Showing Collections: 11 - 20 of 24
The Glenroy C. Stein papers contain scores and method books written by Stein and various other composers. Also included are personal papers which include newspaper clippings, correspondence, posters, and concert programs.
Jean Eichelberger Ivey (1923-2010) was a composer, pianist, electronic musician, professor, and the founder of the Peabody Conservatory Electronic Music Studio, which she directed from 1969 until her retirement from Peabody in 1997. The Jean Eichelberger Ivey papers contain scores and recordings of Ivey's musical works, writings and notes by Ivey, personal and professional correspondence, programs and clippings, photographs, and other personal and professional papers.
Lucille Tingle Masson (1901-1989) was a music teacher, organist, and choirmaster who earned degrees from the Johns Hopkins University and the Peabody Conservatory. The collection contains Masson's master's thesis, "The Musical Heritage of the Protestant Episcopal Church" (1954), and notes from her music theory classes at the Peabody Conservatory.
Mihály Virizlay (1931-2008) was a Hungarian-born cellist who had an international career as a concerto and recital soloist, was principal cello of the Baltimore Symphony Orchestra for 40 years, and taught at the Peabody Institute. The Mihály Virizlay papers contain published and manuscript musical scores, chiefly for cello, including Virizlay’s own compositions and arrangements. The collection also includes recordings, concert programs, newspaper clippings, and correspondence.
Richard Benda was a pianist and teacher renowned for his strategy in teaching the Joseph Schillinger system of musical composition. The Richard Benda papers contain manuscript notebooks and transcriptions of his teaching material concerned with the Schillinger system. Also included are pedagogical materials in the form of notes, recordings, and an unpublished supplement to the Schillinger system.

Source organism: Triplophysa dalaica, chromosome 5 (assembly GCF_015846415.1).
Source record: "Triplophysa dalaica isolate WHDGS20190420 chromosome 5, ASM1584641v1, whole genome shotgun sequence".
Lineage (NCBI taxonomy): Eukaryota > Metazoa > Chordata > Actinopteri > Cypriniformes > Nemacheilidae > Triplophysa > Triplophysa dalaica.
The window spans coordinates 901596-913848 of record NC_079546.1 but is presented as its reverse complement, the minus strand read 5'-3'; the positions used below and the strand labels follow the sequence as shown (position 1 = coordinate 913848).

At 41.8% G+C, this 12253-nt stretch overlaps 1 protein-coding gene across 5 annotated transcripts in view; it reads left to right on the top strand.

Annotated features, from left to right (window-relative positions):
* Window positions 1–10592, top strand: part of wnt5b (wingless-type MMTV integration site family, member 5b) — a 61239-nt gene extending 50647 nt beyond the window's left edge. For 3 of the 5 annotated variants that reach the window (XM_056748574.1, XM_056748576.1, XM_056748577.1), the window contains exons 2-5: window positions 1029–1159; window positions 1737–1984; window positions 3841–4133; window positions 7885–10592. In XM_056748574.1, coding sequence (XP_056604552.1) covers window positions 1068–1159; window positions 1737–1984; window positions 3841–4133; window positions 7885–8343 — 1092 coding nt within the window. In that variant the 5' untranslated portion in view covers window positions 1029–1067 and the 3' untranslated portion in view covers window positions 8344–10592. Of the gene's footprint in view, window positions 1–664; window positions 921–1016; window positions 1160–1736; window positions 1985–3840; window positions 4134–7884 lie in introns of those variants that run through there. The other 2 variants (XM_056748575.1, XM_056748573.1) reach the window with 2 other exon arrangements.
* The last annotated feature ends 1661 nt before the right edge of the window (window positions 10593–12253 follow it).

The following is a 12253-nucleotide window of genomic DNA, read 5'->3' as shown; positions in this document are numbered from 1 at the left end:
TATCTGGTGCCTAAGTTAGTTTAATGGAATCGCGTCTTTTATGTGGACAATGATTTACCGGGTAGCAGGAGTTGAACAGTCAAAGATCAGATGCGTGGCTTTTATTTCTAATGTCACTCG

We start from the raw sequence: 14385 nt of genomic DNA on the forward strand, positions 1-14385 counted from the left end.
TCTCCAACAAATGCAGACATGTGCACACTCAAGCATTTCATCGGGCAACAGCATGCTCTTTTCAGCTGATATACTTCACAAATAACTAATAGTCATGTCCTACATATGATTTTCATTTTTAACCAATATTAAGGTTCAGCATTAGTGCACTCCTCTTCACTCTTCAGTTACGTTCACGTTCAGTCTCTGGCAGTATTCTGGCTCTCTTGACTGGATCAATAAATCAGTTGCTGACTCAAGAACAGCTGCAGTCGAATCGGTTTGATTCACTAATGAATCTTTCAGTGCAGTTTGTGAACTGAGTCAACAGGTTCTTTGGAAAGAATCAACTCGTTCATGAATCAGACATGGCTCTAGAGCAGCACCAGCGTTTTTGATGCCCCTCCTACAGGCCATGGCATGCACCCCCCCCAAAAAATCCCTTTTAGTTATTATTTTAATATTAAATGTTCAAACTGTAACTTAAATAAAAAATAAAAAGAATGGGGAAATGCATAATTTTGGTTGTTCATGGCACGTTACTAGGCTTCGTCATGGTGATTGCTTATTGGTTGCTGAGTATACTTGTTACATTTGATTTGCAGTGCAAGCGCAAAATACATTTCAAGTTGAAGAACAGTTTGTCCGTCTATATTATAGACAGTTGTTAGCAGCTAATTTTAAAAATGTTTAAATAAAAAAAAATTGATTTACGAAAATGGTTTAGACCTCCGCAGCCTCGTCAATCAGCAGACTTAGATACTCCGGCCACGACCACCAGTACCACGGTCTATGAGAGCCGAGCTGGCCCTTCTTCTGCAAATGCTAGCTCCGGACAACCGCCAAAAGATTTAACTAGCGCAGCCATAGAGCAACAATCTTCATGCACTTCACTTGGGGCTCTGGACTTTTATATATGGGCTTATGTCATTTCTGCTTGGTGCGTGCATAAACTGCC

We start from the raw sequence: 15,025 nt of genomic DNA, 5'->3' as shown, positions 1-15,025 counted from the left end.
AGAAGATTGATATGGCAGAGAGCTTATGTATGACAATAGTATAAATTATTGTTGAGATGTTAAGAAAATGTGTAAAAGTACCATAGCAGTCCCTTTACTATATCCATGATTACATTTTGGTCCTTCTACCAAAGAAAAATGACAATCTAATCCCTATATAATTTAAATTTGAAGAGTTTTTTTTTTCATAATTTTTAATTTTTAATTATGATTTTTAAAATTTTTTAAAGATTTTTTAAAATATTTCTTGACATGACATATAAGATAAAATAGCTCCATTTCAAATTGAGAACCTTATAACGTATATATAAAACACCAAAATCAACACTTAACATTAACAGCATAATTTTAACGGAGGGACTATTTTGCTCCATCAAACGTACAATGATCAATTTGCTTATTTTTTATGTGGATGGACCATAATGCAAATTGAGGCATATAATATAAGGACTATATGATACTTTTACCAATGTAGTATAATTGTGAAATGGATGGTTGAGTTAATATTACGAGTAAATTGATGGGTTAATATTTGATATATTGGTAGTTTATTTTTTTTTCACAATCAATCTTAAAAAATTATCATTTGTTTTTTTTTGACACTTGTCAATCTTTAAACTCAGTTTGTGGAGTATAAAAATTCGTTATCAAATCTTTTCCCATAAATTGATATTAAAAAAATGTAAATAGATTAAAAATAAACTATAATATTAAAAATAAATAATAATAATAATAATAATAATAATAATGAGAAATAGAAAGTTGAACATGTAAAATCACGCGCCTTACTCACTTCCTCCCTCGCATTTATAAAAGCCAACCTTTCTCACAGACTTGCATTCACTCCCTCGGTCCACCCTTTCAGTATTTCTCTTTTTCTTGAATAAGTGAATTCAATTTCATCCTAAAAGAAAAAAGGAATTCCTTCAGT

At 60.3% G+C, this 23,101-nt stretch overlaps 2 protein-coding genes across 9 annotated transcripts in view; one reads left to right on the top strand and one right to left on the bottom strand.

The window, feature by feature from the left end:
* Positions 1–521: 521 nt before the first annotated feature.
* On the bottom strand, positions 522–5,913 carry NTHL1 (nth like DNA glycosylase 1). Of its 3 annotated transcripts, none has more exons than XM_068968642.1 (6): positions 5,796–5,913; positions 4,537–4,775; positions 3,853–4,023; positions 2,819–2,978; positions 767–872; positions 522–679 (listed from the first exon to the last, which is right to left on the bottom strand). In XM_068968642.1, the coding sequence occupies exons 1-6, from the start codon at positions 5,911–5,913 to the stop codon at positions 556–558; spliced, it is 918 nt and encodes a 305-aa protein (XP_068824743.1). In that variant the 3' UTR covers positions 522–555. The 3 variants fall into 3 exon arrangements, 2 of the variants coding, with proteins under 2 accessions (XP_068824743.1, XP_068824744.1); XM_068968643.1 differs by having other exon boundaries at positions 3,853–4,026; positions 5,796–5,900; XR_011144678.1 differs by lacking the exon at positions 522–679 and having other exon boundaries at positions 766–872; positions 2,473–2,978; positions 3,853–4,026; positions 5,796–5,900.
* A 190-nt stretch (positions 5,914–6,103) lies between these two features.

Sidney Clopton Lanier (1842-1881) was an American musician, poet and author. The collection spans the years 1838 to 1998, with the bulk dating from 1838 to 1972. The material consists of correspondence, prose, poetry, lecture and music manuscripts, photographs, memorial information, and newspaper clippings.
Theodor (Theodore) Hemberger was a German-born violinist, conductor, and composer who directed the Germania Männerchor and performed with H.L. Mencken in the Saturday Night Club. His wife, Emma Conrad Hemberger, was a singer and the composer of the anthem "Baltimore, Our Baltimore." The collection consists primarily of manuscript scores of Theodor's original works and arrangements for orchestra, voice, and chamber ensemble. Also included are manuscripts of Emma's music.